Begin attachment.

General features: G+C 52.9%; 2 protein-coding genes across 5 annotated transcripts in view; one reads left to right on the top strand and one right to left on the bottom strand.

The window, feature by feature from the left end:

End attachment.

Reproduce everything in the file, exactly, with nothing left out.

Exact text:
General features: G+C 52.9%; 2 protein-coding genes across 5 annotated transcripts in view; one reads left to right on the top strand and one right to left on the bottom strand.

The window, feature by feature from the left end: